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    Credit Card Fraud and Your Business
    The Vault

    Credit Card Fraud and Your Business

    December 2014

    We often think of credit card fraud in the personal sense.  We question, “What would I do if my identity was stolen or someone used my credit card without permission?”  There’s good reason for that.  The FTC estimates that 11.1 million of us will fall victim to personal credit card fraud this year alone.  But it doesn’t end there.  Credit card fraud is a major threat to businesses as well.  A 2012 report from Javelin Strategy & Research found that credit card fraud committed against companies had increased an alarming 87% since 2010 and has accounted for a cumulative total loss of multiple millions of dollars.  It’s a major problem, and organizations need to increase their awareness and take steps to prevent fraud, particularly as the buying season picks up and additional card transactions take place.  Here are five things you can do right now to protect your business:

    1.  Maintain Payment Card Industry (PCI) compliance.

    Compliance with the PCI Data Security Standard (PCI DSS) is vital for all merchants who accept credit cards, online or offline, because nothing is more important than keeping your customers’ payment card data secure.  The size of your business will determine the specific compliance requirements that must be met but all businesses -- from the world's largest corporations to small Internet stores -- must be certified. PCI certification provides a level of confidence and assurance that a processor has passed a robust set of best practices for securing the information being processed when credit card payments are made.  It is an absolute must in today’s economic climate.

    A full PCI audit will offer a scorecard across your business' payments environment, including all connected back-office applications, allowing you to make critical changes before security holes are exposed by thieves.  Make certain your payment processing software security is current and Payment Application Data Security Standard (PA-DSS) certified.  Also ensure that your business receives its Payment Card Industry Data Security Standard (PCI-DSS) certification.

    2.  Use end-to-end encryption for all sensitive data.

    End-to-end encryption (E2EE) essentially boils down to scrambling the data sent from one device to another. It starts with your payment capture devices and goes all the way to the transaction being authorized. E2EE technology prevents the card account data from being stolen electronically and lessens the cost and impact for your business to become PCI certified. A company's mobile payment devices, credit card terminals, software applications, and online payment portals need built-in encryption functionality when transmitting customer information. Select a technically savvy payments provider that provides this level of technology.  You'll need to balance cost versus product and service here. Using the low-cost provider could come at the expense of limited product functionality, thus creating security holes.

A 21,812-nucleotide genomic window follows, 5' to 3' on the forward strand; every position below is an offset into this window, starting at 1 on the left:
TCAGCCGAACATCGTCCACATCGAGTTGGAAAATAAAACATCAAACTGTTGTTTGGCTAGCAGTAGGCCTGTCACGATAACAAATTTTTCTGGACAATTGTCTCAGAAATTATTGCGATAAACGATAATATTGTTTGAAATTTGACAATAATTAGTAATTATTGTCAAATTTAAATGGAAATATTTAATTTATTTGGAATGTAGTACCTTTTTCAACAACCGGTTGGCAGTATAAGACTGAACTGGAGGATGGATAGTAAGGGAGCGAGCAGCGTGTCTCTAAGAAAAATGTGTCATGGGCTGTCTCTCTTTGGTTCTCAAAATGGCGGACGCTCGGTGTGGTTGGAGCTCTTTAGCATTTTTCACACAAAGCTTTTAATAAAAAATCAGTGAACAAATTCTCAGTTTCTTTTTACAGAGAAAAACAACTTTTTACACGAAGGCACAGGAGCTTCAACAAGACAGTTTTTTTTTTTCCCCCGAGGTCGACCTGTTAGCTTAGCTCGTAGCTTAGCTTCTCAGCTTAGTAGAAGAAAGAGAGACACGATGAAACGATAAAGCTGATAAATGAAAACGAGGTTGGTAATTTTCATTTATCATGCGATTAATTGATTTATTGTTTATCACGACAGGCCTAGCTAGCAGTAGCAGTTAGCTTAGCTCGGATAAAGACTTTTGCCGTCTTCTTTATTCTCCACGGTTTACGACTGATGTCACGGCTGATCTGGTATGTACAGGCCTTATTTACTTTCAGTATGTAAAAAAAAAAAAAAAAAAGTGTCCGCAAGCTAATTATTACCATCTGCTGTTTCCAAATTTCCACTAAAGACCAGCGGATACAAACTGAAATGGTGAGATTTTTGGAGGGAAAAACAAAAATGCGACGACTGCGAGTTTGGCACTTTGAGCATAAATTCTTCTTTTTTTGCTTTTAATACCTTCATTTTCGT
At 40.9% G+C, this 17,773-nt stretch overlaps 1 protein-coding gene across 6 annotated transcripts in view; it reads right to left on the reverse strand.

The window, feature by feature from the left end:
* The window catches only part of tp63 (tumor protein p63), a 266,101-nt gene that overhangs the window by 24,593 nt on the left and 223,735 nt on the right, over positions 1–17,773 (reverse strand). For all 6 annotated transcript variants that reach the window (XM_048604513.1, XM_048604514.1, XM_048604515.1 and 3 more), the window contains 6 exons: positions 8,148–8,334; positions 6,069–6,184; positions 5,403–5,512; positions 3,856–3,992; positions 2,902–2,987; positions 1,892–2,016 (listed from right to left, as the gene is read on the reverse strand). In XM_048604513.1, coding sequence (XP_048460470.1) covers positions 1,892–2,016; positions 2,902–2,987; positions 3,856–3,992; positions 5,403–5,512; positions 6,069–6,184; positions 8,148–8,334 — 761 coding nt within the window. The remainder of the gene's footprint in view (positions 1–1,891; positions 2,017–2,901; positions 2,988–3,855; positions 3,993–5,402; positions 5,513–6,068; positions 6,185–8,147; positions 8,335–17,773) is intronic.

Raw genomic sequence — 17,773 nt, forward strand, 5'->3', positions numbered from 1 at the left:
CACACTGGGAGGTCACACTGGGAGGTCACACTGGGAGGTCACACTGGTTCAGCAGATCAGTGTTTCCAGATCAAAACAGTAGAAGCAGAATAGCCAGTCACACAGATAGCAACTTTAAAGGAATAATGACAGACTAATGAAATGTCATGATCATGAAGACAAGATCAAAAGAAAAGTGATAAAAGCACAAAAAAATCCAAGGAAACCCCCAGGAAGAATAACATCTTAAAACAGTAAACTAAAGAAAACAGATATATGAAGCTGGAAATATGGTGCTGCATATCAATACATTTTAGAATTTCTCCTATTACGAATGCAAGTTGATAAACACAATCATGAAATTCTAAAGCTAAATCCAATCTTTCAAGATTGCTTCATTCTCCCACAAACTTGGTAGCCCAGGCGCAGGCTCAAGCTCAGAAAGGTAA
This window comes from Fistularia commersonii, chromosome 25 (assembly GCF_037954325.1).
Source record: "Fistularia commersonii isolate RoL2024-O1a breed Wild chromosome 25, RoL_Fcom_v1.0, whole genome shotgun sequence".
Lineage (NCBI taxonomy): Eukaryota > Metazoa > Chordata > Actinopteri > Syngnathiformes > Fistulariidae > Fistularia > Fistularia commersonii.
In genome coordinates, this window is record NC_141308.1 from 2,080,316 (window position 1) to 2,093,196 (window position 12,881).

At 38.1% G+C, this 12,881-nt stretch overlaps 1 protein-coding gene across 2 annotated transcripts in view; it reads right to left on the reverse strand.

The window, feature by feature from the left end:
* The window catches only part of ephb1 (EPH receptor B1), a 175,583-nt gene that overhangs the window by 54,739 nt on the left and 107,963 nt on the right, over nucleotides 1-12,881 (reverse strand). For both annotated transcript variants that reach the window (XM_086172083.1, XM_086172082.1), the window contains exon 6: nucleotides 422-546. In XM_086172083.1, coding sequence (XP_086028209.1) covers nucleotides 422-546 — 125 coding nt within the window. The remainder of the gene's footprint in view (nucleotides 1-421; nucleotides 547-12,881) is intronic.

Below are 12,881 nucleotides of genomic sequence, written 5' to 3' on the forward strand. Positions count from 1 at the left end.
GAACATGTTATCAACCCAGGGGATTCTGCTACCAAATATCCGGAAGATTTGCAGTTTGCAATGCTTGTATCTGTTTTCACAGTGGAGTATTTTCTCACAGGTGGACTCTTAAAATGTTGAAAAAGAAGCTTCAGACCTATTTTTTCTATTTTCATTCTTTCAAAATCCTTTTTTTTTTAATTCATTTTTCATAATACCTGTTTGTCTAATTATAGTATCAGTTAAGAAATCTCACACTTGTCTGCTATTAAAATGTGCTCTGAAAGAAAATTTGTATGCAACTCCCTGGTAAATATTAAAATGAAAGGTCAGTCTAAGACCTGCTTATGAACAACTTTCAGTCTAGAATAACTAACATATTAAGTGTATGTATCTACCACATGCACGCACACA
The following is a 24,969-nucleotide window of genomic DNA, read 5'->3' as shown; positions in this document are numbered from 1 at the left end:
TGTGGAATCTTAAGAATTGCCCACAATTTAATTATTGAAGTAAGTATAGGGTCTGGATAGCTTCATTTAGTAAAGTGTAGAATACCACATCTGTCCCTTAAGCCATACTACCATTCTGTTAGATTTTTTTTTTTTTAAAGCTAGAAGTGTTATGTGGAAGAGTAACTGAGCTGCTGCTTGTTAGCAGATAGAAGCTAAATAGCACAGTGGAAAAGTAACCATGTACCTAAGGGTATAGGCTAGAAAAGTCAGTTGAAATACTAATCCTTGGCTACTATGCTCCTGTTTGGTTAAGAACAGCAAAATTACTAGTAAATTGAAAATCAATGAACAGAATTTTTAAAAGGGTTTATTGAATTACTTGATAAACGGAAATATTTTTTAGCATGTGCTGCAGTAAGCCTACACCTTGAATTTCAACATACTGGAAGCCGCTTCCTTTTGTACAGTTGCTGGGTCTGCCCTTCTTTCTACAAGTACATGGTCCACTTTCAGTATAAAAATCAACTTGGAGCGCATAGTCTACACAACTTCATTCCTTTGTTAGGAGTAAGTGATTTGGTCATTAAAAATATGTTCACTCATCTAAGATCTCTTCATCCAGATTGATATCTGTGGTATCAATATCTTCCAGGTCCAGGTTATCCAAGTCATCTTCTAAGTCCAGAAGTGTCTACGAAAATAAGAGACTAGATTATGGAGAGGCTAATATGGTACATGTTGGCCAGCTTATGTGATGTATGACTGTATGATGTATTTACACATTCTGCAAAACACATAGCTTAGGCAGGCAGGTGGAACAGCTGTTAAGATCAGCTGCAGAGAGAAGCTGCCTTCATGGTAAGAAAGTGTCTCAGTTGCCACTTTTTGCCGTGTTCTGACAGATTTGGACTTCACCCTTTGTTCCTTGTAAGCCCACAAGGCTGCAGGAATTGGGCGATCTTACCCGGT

3.  Train your employees.

    Make certain all employees tasked with the responsibility of accepting credit and debit cards from customers have a working understanding of the look and functionality of the payment processing equipment they're using. Scammers often try to tamper with a business' payment processing equipment in an effort to steal credit card information. Altered equipment usually consists of a small piece of hardware physically attached to the terminal itself. An attentive employee who knows what to look for should be able to easily identify an extra attachment to the device or oddly functioning software.

    4.  Refrain from storing credit card numbers.

    To avoid one of the biggest PCI compliance risks, you should do everything in your power to avoid storing credit card numbers. Look for a payments provider whose platform is designed so credit card information is never stored at your business site or on your business software. Your provider should be able to process the transaction and then store your customers' card information securely in the Cloud. They should provide you with an encrypted ID, so when you want to do another transaction for that same customer, your software can pass the payments provider the encrypted ID.

    5.  Keep immaculate records and immediately deal with any breach.

    Even if all cautious, conservative steps are taken and the best payment processing security is installed, a breach can still occur.  Big merchants like Target and Home Depot recently learned this the hard way.  If a breach does occur, you must have detailed credit card sales records to refer back to as a means of retracing your steps. This will help in determining when and where the breach took place and will help you in mitigating the potential for additional losses. Additionally, a proper investigation of the initial attack may ultimately provide a trail back to the source.

    Enjoy the holiday season but take it as a reminder of your need to take the necessary precautions to protect your company's assets and security. ‘Tis not the season for you to lose your hard earned money to thieves.


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